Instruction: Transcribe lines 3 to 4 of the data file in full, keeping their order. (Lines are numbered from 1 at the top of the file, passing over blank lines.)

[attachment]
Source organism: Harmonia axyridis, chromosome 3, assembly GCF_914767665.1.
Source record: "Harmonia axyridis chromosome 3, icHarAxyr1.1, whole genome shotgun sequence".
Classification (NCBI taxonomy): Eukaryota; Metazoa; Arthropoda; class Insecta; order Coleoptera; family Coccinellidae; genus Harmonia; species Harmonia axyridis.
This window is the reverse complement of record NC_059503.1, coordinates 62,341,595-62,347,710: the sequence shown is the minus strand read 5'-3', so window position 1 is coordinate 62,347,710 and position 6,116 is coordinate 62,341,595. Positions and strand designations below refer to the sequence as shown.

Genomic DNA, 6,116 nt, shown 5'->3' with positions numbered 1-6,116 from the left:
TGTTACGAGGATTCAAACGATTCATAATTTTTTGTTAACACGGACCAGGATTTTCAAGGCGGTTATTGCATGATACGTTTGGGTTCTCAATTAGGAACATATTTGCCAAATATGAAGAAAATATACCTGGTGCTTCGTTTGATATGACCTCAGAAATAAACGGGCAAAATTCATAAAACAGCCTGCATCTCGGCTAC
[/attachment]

Classification (NCBI taxonomy): Eukaryota; Metazoa; Arthropoda; class Insecta; order Coleoptera; family Coccinellidae; genus Harmonia; species Harmonia axyridis.
This window is the reverse complement of record NC_059503.1, coordinates 62,341,595-62,347,710: the sequence shown is the minus strand read 5'-3', so window position 1 is coordinate 62,347,710 and position 6,116 is coordinate 62,341,595. Positions and strand designations below refer to the sequence as shown.